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Sunday, September 19, 2021 awards student for dedication, achievementPublished 11/4/2003

A disabled nursing student who recently won a scholarship for her dedication and achievement in school says that she’s succeeding in spite of negative attitudes and legislation regarding nurses with disabilities that could adversely affect her career.

Kristina Sawyckyj, a full-time nursing student who expects to receive her LPN in December and her RN degree next year from a Denver community college, won a $250 scholarship this summer from The award was based on her grades, financial need, community activities and an essay about how her disability will influence her work as a nurse.

Sawyckyj said she came across the site – which is based in Florida – after a long search for support resources. She applied for the organization’s scholarship at the last minute. "It was good to find a site that supports nurses going to school," she said. "It was incredible that they had a scholarship for that – to support other students with challenges."

She was thrilled to find a support network and to win some money for school, but most of the value of the scholarship was emotional. "It was a morale boost," she said.

Nurses and nursing students with disabilities often say misperceptions are the biggest obstacles they have to overcome in their professional lives. Limitations are often placed on disabled nurses, even if they don’t actually exist. Sawyckyj has struggled to find positivity in her nursing school experience. One instructor in her program – who is no longer with the program now – actually advised her to drop out because there was supposedly no way Sawyckyj could succeed. "She was very discouraging, to say the least," Sawyckyj said.

Though she has prevailed in the program, Sawyckyj said a friend gave in to pressure to drop out of school after being injured in an auto accident. Sawyckyj hopes administrators’ ideas of who is and isn’t fit to be a nursing student won’t be left unquestioned. "I’d like to see more and more students challenge that idea with [school administrators]," she said.

There are troubling developments beyond the walls of nursing schools, too, according to Sawyckyj. She said a new state law put in effect this summer could be unfair to working nurses with disabilities. She said the law – designed to monitor nurses with drug or alcohol problems – requires nurses to reveal all their disabilities to regulators, and that the wording of the law essentially allows regulators to end a nurse’s career based on a disability. "That’s why I got concerned – that they’ll be going around saying who can and can’t be a nurse based on disabilities. I have a hard time with that," Sawyckyj said.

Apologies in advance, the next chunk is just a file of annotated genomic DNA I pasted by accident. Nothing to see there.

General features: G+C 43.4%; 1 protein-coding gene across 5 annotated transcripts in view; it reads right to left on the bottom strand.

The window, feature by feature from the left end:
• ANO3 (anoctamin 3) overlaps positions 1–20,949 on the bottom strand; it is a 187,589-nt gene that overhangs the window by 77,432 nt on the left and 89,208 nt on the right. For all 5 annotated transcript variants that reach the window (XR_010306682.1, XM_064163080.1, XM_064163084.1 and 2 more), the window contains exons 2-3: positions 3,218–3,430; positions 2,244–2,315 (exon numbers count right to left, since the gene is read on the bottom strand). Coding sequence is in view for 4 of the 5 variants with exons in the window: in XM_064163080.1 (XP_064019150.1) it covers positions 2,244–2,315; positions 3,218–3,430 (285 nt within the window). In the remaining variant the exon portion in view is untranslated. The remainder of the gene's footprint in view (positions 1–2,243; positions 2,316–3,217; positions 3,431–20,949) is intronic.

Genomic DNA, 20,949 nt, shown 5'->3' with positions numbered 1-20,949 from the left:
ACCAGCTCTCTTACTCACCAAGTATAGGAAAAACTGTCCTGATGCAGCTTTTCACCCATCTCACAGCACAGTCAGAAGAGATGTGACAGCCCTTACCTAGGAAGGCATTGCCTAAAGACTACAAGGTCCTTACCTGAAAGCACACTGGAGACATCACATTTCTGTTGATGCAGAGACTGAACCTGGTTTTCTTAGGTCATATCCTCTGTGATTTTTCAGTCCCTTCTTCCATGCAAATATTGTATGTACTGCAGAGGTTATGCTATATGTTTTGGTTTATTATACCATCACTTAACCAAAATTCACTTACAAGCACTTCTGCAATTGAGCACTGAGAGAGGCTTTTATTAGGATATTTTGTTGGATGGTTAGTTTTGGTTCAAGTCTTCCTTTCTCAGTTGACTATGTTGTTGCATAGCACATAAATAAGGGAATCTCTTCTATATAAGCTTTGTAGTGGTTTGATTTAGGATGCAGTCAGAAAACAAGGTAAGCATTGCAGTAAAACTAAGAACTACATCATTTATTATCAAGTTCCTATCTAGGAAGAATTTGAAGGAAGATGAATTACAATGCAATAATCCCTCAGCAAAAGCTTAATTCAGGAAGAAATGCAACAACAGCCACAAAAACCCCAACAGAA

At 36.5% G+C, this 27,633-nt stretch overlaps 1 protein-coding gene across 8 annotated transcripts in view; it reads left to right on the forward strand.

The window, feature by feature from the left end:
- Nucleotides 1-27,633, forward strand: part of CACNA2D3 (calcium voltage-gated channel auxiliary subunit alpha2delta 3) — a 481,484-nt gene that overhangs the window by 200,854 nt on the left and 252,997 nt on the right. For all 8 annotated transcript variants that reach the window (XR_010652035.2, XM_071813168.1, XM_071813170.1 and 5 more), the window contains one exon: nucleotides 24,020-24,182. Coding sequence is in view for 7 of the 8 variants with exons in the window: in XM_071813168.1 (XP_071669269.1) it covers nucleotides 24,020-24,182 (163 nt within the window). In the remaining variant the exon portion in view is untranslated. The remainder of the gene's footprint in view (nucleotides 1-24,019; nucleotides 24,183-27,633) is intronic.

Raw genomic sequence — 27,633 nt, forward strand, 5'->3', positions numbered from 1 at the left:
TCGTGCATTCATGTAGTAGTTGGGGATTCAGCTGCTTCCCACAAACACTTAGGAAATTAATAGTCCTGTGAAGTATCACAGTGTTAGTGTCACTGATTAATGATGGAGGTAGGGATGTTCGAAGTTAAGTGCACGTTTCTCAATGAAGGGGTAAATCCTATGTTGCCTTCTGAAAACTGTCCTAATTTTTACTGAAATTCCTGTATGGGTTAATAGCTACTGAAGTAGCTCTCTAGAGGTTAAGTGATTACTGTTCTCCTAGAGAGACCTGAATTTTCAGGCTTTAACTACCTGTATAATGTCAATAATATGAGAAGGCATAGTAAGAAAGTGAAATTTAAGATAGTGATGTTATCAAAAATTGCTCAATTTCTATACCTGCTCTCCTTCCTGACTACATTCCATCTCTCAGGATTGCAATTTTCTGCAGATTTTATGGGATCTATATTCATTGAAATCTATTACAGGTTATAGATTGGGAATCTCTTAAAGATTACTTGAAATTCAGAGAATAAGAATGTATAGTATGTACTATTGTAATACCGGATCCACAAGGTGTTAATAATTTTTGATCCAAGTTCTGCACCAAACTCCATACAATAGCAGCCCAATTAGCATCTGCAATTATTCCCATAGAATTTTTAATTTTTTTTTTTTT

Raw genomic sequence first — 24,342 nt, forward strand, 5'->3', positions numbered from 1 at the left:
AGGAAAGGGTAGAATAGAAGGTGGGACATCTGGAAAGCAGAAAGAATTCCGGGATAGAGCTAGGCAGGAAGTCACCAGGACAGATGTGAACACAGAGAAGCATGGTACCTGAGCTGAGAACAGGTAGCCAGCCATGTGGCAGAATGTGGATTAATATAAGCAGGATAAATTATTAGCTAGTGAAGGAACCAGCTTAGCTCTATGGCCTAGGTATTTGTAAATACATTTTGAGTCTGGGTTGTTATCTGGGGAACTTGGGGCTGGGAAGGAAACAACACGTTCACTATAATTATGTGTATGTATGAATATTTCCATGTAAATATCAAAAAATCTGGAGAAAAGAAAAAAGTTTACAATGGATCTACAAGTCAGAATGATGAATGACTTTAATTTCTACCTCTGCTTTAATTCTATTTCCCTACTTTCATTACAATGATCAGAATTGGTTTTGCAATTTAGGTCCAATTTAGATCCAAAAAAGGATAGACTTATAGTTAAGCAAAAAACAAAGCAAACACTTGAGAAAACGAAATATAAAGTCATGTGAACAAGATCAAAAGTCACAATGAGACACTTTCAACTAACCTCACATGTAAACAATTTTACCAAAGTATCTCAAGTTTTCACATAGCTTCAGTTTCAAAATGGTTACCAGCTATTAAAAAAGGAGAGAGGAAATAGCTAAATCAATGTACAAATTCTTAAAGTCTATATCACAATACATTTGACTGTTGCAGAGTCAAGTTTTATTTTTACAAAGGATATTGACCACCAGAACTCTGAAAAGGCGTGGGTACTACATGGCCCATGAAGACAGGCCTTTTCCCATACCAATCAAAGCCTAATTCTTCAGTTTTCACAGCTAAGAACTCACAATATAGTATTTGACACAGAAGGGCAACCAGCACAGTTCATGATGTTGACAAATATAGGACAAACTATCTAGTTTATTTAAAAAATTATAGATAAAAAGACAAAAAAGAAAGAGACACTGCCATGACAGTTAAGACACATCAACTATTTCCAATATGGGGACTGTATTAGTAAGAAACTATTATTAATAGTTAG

While she understands the need to monitor the nursing industry for drug and alcohol problems, Sawyckyj said she questions the need for regulators to be prying for information about psychiatric or neurological disorders. Though disabled nurses should be alarmed about the consequences of the regulatory changes, Sawyckyj said she’s unaware of any advocacy efforts to look into the issues raised by the new legislation.

Regardless, Sawyckyj hopes to continue defying nay-sayers and eventually specialize in public health nursing, specifically in a rural setting. She wants to be involved in community health education.

Born in Chicago, she spent her teenage years in Arizona. Career interest testing indicated she should look into the medical field. She was also inspired by her grandfather, a Navy masterchief, the highest type of enlisted man on a submarine. "He always made [the Navy] sound interesting and fun and exciting," she said.

She enlisted in 1987 and worked as a Navy Corpsman. Her duty was much like a military paramedic, with time spent in emergency rooms, at bases and on ships all over the world. She traveled to places like Italy and England, but was based mostly out of Balboa Naval Hospital in San Diego. It was a very active job, and days were usually very busy. "One minute you were in a hospital, the next you were sent to a ship for a situation or to a school. It was a lot of running around, just like a typical paramedic," she said.

The job provided a lot of training and lessons about preparation. "I learned that we have to adapt to situations that are constantly changing," Sawyckyj said. "Sometimes you have to make decisions when it’s just you, and there’s no one else around."

She left the Navy in 1992 to become a mother, and moved to Denver about four years ago. She enjoys the Colorado weather, as well as the challenges of nursing school and motherhood. "I love the outdoors. We camp a lot. I like to fish. I have my own garden here. I’ll do things like garage sales and flea markets and stuff."

by Mike Liguori

Staff Writer

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